Being part of a group within the class increases persistence. For FYC-semester2 the casebook essay groups would increase persistence. Perhaps also dividing the research paper groups into categories (like social science research or health research) might increase persistence. That is worth thinking about.

For middle school students
Middle school students who were asked to do a self-affirmation where they wrote about their most cherished values reduced negative issues and had improved performance in both the course they did the self-affirmation in and their other courses.

While I don’t know if this would translate to college, I don’t see any reason why it wouldn’t and having students write about their most cherished values could easily be a second-day exercise. It would introduce me to their writing and it might give them a stronger sense of connection to the course.

Would it be worthwhile to discuss these in small groups? Would it be counter-productive to ask how the values apply to the class?

Reframing Beliefs:
A student may seem feedback as the teacher saying “where they aren’t any good” OR as “a place they can improve.” How do we get students to see feedback as something they can improve?

RIGHT NOW: I have no idea if it will, in fact, make a difference, but if I go change the titles on the rubric from Excellent, Good, Needs Work to Done Exceptionally Well, Done Well, Can be Improved maybe that would make a difference. Need to do this.

The ABCs of How We Learn: 26 Scientifically Proven Approaches, How They Work, and When to Use Them by Daniel L. Schwartz, Jessica M. Tsang, and Kristen P. Blair

Gaming the Classroom

Gamification: Engaging Students With Narrative begins:

When looking at how engaged students are in playing games, it makes sense to capture some of the ideas that game designers use to engage the player. This idea of applying gaming mechanics to non-game situations is known as gamification.

What defines a game is having a goal or objective. However almost all games also have some sort of theme or story.

Interesting. Relates to book read three years ago and book on game design read two years ago.

Rhetoric

Undergrad syllabus on Classical Rhetoric and Modern Political Discourse from MIT Open Courseware

undergraduate course in Rhetoric of Science from MIT Open Courseware

A Geographical History of Online Rhetoric and Composition Journals, from Kairos

Comp-Rhet resources on the Web from UMass

Semiotics for Beginners by Daniel Chandler

The rhetorical forest at BYU

Digital Rhetoric Collaborative blog

Medieval Misconceptions

io9 has 10 Worst Misconceptions about Medieval Life You’d Get from Fantasy Books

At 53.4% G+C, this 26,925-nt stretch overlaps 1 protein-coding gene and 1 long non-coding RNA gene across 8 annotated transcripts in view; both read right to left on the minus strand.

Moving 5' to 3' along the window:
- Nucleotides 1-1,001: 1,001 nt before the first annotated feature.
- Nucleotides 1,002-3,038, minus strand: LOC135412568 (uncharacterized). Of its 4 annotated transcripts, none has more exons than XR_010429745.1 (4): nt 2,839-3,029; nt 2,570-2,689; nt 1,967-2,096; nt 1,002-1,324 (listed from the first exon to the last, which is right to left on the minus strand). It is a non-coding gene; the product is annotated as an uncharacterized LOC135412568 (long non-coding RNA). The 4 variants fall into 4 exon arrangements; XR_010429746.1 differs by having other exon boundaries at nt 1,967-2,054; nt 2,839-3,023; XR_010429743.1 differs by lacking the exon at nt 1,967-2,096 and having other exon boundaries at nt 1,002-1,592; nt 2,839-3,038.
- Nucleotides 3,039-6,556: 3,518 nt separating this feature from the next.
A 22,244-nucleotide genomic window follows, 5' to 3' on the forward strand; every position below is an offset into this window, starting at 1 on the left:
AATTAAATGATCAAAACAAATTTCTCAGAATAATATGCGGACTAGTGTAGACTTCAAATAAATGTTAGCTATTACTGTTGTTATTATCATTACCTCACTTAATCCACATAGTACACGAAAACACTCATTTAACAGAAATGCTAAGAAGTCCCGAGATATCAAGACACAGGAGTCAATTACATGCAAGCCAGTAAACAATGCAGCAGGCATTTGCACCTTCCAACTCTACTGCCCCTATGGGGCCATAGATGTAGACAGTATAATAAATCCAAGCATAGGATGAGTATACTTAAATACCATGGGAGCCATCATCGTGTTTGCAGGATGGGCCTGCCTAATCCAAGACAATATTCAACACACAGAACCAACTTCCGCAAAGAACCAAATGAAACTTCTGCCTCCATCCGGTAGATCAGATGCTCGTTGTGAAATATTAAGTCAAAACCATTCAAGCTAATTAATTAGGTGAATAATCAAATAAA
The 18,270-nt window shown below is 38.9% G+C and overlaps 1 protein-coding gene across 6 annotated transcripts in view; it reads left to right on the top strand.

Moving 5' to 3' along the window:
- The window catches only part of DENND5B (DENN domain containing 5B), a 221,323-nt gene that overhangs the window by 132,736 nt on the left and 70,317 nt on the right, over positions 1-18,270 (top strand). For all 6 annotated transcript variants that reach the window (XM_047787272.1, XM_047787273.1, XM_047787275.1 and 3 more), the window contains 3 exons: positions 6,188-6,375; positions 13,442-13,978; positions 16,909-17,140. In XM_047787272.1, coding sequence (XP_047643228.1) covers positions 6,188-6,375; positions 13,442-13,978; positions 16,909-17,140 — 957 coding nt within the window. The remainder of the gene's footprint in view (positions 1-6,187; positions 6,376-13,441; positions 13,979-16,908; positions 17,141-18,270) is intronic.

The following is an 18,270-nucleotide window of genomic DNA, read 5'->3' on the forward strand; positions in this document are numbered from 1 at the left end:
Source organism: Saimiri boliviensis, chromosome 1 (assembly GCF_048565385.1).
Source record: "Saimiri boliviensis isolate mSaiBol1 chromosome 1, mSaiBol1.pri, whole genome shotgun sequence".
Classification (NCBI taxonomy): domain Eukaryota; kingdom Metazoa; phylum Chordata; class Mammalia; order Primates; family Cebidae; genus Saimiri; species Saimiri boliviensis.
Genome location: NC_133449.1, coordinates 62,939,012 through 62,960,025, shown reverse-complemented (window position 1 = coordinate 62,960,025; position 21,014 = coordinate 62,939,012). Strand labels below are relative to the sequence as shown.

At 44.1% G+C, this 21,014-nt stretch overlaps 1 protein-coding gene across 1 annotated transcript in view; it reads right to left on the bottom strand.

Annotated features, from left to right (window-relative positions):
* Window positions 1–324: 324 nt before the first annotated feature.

What were inns?
“Once your neighbor opened up a fresh batch of ale, you might go to their house, pay a few pennies, and sit and drink with your fellow villagers.”

Equality in the Middle Ages?

In England, a widow could take up the trade of her dead husband — and Mortimer specifically cites tailor, armorer, and merchant as trades open to widows. Some female merchants were actually quite successful, managing international trading ventures with impressive capital.

Women engaged in criminal activity as well, including banditry. Many criminal gangs in Medieval England consisted of families, including wives with their husbands and sisters with their brothers.

Go on and read more. You know you want to.

41 Must Read Books on Story, Play, and Design

from Culture Hacker

I was particularly interested in this because of Daniel Pink’s “Conceptual Age” idea, as posted here on TCE.

These sound very interesting:
Little Bets: How Breakthrough Ideas Emerge from Small Discoveries – Peter Sims

A Creator’s Guide to Transmedia Storytelling: How to Captivate and Engage Audiences Across Multiple Platforms – Andrea Phillips

Wonderbook: The Illustrated Guide to Creating Imaginative Fiction – Jeff VanderMeer

Make It So: Interaction Design Lessons from Science Fiction – Nathan Shedroff

Tinkertoys: A Handbook of Creative-Thinking Techniques – Michael Michalko

The only book I have read on the list is Jesse Schell’s, but I have listened to Jane McGonigal’s TED Talk.

HOF: End of the Semester Blues

‘Tis the last week of the semester,
And my students gave to me:
Twelve whiny emails
Eleven dying grandmas
Ten family funerals
Nine nonsensical excuses
Eight exam schedule conflicts
Seven broken printers (slash flashdrives slash cars slash front doors . . . don’t ask about that last one)
Six missing papers
Five technological snafus (buh duh buh buh)
Four didn’t know due dates
Three incomplete requests
Two I can’t be failings
And one “can I present after finals, instead?”

from proftowanda

Note: This did not happen to me, but I can totally see this…